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Toy Biz – Marvel Legends Captain America (Face-Off)

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Editor’s Note: A Veebee/Man in the Anthill Joint! Pics by Veebs, words by Anthill.

Happy Independence Day, citizens!

The Sentinel of Liberty. The Star-Spangled Avenger. Ol’ Wing-Head. Whatever you call him, Captain America is an icon.

The good Captain has been with Marvel Legends since the very beginning, kicking off the inaugural wave of the seminal toy-line with fellow Avengers Hulk and Iron Man. I remember looking for what seemed like months for series one Cap, only to find him at the late, great Suncoast Video. For me, he instantly became the standard by which all future versions of the Captain would be measured. How does Face-Off Cap compare? Well, let’s take a look.

Face-Off Cap was built on the previously-released Marvel Legends series 8 Ultimate Captain America. If you’re familiar with that figure, it’s clear that Toy Biz went back and did some tinkering. The original figure’s neck was very odd, jutting up and away from a body — it’s the sort of posture you’d see on an angry Drill Sargent in the middle of chewing out a bunch of new recruits. I’m not sure if it was done on purpose but, combined with that figure’s tiny grimacing head, it made for a very unpleasant-looking Cap. The Face-Off version fixes that to a point, giving Cap a new head and neck, but the neck’s placement and the strangely-rounded trapezius muscles still cause it to look a little off.

Face-Off Cap also received new gloves and boots to closer reflect the comic book aesthetic of the character. The figure features a remarkable amount of detailing. Every surface has a texture – his mask has a wonderful leather-like quality to it, with tiny creases and pits, while the less embellished neck-piece beneath it is clearly meant to be cloth. Over top of this is Cap’s remarkably intricate scale-mail, with a large, presumably metal star at it’s center. This lies over a heavy, long-sleeved cloth shirt tucked into flared leather gloves. The pants appear to be a heavier fabric, and their deep folds and heavy seam are offset nicely by the rough grain of Cap’s trademark cuffed boots. He’s practically in braille.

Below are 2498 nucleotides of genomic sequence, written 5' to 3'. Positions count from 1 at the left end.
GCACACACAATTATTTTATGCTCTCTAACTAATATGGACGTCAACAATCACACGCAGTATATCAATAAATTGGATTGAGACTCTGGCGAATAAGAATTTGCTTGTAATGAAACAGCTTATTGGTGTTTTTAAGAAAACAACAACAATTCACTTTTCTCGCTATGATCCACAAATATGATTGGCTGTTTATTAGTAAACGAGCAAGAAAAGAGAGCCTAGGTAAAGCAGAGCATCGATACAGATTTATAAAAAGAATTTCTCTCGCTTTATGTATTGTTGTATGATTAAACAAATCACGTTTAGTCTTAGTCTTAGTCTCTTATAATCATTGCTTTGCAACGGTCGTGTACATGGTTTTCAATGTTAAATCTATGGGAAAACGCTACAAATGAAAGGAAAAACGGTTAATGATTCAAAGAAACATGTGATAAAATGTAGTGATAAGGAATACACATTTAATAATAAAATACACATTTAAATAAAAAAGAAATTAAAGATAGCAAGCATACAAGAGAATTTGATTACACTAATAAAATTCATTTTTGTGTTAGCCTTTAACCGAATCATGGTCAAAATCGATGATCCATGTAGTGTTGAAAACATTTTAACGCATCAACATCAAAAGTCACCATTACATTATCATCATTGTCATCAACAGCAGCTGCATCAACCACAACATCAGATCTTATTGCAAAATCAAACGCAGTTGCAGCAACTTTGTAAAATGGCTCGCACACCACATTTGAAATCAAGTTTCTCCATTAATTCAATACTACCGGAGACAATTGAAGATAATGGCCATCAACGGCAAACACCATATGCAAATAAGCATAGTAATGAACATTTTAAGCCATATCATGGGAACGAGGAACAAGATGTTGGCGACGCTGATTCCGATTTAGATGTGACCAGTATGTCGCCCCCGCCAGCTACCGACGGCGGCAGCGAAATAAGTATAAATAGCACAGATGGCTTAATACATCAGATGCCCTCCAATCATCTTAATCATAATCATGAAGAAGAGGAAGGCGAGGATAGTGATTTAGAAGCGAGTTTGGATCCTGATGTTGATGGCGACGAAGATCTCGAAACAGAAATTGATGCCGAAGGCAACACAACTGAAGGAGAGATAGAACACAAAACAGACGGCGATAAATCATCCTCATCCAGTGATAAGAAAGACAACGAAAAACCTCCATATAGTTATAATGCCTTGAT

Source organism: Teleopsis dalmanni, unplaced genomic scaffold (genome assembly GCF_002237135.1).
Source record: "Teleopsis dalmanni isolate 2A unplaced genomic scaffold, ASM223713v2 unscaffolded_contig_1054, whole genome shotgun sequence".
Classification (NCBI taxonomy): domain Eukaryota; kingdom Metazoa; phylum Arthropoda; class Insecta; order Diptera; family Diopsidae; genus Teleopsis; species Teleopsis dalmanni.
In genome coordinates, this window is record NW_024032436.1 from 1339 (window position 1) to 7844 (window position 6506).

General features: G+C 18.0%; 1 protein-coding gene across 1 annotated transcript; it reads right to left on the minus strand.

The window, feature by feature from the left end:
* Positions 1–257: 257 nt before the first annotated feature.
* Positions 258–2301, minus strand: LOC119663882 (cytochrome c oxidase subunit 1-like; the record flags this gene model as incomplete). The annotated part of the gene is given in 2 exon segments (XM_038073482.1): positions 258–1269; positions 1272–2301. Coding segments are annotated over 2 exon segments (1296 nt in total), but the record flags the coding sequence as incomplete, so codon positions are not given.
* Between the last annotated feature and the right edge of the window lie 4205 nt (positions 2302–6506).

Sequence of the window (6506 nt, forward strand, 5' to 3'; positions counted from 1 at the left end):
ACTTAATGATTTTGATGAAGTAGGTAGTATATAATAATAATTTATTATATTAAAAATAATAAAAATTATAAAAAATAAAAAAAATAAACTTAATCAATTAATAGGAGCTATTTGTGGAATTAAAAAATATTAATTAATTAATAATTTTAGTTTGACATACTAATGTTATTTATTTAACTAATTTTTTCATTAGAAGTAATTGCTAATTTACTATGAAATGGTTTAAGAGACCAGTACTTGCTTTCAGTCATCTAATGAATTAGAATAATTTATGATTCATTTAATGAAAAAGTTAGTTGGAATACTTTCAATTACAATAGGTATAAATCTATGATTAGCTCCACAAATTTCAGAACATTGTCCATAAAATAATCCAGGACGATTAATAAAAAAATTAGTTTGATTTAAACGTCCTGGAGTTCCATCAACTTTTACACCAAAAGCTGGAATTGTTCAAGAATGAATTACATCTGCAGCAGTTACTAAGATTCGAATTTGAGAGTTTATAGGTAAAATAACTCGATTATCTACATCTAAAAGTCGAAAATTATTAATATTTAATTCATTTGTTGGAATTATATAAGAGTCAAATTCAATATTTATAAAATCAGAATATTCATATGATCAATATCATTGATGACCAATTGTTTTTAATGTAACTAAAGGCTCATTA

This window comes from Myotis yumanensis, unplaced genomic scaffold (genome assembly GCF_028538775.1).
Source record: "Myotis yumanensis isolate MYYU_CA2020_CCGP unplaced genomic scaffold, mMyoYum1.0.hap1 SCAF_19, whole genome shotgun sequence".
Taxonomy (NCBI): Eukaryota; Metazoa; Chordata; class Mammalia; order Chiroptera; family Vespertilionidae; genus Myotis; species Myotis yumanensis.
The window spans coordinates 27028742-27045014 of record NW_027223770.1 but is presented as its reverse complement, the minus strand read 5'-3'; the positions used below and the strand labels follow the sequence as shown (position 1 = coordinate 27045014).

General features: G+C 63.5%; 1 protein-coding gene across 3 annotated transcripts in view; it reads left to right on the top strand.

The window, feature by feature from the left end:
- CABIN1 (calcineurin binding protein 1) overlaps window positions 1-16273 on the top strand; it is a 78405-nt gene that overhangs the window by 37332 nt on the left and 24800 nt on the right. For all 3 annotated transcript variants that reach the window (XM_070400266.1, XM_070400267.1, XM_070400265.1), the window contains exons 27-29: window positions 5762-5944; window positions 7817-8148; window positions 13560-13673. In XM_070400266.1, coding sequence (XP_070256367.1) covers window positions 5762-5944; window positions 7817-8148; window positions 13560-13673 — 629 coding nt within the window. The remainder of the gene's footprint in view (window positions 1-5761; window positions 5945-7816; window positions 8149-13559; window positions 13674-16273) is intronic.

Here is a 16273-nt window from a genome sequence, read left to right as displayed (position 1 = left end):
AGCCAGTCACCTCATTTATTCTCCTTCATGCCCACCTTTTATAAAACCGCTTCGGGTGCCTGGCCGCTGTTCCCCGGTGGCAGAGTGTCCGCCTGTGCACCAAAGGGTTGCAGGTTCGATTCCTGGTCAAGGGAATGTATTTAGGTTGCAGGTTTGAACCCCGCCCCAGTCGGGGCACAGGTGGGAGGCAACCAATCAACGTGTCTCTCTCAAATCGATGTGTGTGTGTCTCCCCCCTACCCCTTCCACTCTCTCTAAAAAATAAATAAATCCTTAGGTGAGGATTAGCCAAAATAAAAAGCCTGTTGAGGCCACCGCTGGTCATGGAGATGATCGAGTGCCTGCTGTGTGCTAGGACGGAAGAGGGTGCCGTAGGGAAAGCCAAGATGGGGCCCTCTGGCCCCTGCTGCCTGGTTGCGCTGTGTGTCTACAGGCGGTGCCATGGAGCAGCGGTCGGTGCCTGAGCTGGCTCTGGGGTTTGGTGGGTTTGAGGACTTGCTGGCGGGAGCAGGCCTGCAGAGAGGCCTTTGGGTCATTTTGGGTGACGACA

As far as articulation goes, Cap is loaded. His head is on ball joint, but thanks to the aforementioned neck issue, it’s difficult to get much play out of it. His arms are better, with ball jointed shoulders, swinging pecs, double jointed elbows, and rotating glove cuffs over hinged wrists and fingers. He bends at the torso and turns at the waist, while his ball jointed legs swivel at the thigh, bend at the double knee, and rotate at boot cuffs over rocker ankles and a mid-foot hinge. Whew! Seriously, I don’t think I have that much articulation!

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Look at him go! Cap is well known for his gymnastic skills and this figure allows you to replicate many of his classic moves. Heads up, boys! Cap is comin’ through!

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Cap’s paint is decent, if a little unexciting. Don’t get me wrong, I’ll take decent over sloppy any day, but when you consider the remarkable amount of sculpted detail on this little fella, you can see where a little more effort would have made him top shelf. Questionable choices like molding the wrist pins and ankle joints in blue become apparent once paint-rub begins. There’s some nice overspray on the pants to give them a more natural quality, but the factory’s attempt at a wash didn’t work out quite so well. Now, at the risk of making Cap look too “comic book-y”, I think Toy Biz should have gone with a black wash over the scale mail. As long as it wasn’t applied sloppily then I think it would have provided some nice depth and contrast, breaking up all of that bright blue. That said, the lack of contrast is not as noticeable in hand.

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When it comes to accessories Cap has only ever needed one. His legendary shield looks terrific, and for good reason: it’s the same shield ToyBiz issued with series one Cap. Larger and flatter than Hasbro’s version, it displays nicely, either grasped in wing-head’s hands or worn over his wrist. Cap is also sportin’ a heavy-duty belt covered in pouches but, being non-removable, it doesn’t really count as an accessory. Still, just thought I’d point it out.

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So, does Face-Off Cap live up to series 1 Cap’s impossibly high standard? Yes and no. As far as articulation goes, with 42 points Face-Off Cap clearly has his rival beat. But is more a good thing? That’s subjective, I guess — it all depends on what you want from your action figures. As far as sculpt goes, FO Cap dances rings around series one Cap in the detail department, but also suffers from some odd-looking musculature and his reduced-but-still-noticeable hunch. In the paintwork department I’d say it’s a draw, although the scale-mail paint app on series one Cap is more complex than anything attempted for the Face-Off version. In the end, Face-Off Cap is preferred by most collectors. His increased articulation, modernized uniform and general aesthetic are hard to argue with. Cap, we salute ya!

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